Tony Makepeace

Every year or so, for more than fifteen years, Tony Makepeace has been photographing the residents of a small village in a remote agricultural district in eastern Nepal. The opportunity came through his involvement with a small Canadian volunteer organization that helps to fund and manage a series of development programs in the district. 
Getting to the region takes some effort—a brief domestic flight, a six-hour drive and then an eight-hour walk through the steep Himalayan foothills—and in many ways, it is like stepping 200 years into the past.
Tony’s photographic work in the community is primarily historical and anthropological in nature, recording at given points in time the everyday lives of people who live their lives in a particular place. “If I am successful,” says Tony, “it is an admittedly subjective record of a way of life that I am observing as an outsider to the culture.”
But as land-based, traditional cultures throughout the world are ever more rapidly being drawn into modernity and the trappings of Western consumer-based economies, Tony hopes that this project will serve as a valuable historical portrait for the future, when the uniqueness of their traditions and way of life have vanished inexorably into the past.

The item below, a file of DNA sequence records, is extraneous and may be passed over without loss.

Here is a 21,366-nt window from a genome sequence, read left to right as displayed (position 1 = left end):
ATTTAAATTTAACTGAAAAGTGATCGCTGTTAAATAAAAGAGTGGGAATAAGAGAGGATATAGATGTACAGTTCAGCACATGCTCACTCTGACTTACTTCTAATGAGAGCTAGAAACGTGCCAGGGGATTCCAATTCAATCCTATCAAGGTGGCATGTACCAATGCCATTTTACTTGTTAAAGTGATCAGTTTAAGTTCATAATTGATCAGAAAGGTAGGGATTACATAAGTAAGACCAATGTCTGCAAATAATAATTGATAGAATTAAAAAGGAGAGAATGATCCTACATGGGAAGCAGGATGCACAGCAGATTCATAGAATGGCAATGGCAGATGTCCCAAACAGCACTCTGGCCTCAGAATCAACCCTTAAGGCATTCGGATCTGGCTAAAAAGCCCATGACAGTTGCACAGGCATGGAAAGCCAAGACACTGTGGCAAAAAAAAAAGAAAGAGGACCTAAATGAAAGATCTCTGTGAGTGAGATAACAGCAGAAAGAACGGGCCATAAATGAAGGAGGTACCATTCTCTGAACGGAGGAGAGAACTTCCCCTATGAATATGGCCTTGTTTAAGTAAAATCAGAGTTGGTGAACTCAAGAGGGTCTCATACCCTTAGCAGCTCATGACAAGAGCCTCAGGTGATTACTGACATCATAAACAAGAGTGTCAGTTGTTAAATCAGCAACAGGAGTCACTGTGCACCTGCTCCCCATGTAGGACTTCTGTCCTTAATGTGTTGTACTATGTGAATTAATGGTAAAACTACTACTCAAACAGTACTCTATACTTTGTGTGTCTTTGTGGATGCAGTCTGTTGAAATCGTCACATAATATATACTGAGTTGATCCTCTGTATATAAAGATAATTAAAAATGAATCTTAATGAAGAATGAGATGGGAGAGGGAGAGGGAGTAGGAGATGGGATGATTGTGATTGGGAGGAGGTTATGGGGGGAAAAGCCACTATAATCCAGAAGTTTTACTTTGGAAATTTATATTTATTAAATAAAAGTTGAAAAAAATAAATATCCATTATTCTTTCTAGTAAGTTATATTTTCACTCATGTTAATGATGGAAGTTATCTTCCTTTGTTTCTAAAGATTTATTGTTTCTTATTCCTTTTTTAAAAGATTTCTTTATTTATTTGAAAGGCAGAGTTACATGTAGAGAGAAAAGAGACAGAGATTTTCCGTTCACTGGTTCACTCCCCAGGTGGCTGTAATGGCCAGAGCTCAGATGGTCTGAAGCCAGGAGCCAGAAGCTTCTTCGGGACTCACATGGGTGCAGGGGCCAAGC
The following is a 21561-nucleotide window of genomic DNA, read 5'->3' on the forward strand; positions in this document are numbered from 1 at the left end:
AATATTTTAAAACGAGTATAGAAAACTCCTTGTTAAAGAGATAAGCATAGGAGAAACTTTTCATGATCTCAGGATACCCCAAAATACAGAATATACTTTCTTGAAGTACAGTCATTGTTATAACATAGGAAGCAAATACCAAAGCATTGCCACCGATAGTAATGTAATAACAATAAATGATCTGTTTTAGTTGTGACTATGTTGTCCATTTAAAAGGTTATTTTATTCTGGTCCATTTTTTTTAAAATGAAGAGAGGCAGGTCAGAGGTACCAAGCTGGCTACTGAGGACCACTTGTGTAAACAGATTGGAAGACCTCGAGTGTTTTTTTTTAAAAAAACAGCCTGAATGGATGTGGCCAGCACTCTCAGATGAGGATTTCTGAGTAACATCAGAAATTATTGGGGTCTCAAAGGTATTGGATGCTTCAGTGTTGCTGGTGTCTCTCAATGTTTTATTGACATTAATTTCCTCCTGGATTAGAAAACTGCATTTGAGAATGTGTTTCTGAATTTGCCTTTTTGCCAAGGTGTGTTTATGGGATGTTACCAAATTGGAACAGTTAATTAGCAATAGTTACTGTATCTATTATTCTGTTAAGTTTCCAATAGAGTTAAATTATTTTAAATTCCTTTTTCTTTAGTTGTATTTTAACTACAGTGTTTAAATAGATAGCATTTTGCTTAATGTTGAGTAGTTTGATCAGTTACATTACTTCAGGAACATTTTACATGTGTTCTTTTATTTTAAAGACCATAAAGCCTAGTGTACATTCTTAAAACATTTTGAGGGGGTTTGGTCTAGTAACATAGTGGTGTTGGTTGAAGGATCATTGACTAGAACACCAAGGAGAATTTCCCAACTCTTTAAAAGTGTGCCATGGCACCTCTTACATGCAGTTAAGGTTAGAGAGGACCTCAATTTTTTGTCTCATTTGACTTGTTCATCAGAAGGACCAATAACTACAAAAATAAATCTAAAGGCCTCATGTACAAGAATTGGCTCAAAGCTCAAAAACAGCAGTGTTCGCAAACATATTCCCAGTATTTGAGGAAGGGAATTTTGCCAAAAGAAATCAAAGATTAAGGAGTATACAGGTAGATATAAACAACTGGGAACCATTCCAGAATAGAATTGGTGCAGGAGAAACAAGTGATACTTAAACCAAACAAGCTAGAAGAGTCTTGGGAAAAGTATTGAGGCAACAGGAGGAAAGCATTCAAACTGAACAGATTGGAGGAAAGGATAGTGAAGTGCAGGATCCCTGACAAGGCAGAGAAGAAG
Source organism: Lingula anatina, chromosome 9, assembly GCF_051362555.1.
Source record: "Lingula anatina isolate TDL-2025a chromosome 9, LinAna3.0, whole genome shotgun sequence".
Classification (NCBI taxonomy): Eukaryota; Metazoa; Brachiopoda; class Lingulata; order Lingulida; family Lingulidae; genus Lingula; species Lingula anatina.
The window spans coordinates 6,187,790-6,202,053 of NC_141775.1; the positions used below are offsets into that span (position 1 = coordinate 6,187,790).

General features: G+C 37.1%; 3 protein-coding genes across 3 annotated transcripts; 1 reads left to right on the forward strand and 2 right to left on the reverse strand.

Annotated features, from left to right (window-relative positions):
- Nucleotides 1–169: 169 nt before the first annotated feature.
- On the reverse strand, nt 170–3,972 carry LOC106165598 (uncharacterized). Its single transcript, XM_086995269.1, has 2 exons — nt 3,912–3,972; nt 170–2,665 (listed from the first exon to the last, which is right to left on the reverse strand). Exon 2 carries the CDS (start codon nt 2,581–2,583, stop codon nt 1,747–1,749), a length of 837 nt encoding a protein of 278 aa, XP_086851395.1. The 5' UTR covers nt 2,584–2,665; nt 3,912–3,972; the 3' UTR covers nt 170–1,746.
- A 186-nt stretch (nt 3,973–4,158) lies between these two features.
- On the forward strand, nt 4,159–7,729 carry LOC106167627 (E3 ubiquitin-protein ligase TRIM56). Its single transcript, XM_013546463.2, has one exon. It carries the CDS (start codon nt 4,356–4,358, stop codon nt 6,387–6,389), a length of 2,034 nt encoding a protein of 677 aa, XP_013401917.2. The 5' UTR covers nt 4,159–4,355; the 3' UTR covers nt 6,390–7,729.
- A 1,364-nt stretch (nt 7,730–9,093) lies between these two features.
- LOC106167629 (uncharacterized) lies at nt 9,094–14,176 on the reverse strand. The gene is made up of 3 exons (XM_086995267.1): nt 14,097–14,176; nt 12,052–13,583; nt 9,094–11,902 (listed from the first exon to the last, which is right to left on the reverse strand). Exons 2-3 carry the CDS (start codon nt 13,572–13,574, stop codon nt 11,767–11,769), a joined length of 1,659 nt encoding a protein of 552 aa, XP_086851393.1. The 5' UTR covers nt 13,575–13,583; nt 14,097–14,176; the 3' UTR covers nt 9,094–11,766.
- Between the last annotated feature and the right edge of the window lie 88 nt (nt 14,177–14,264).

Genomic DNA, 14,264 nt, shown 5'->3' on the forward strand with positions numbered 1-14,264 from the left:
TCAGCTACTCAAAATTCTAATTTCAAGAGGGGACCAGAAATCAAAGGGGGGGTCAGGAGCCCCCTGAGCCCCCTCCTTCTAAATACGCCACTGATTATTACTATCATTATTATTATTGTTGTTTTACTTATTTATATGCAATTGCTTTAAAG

I’m a sessional digital media/photography professor with faculty appointments at Sheridan Institute and George Brown College in Toronto, Canada.
I provide photography, web development, and qtvr/panorama production for a small roster of corporate & editorial clients. I’ve also contributed portfolios and essays to View Camera, PhotoLife, PhotoEd, LensWork, Outpost, and Utne Reader. I’ve done graduate research into e-learning, and I’m involved in field research into fog collection for high altitude communities in developing countries.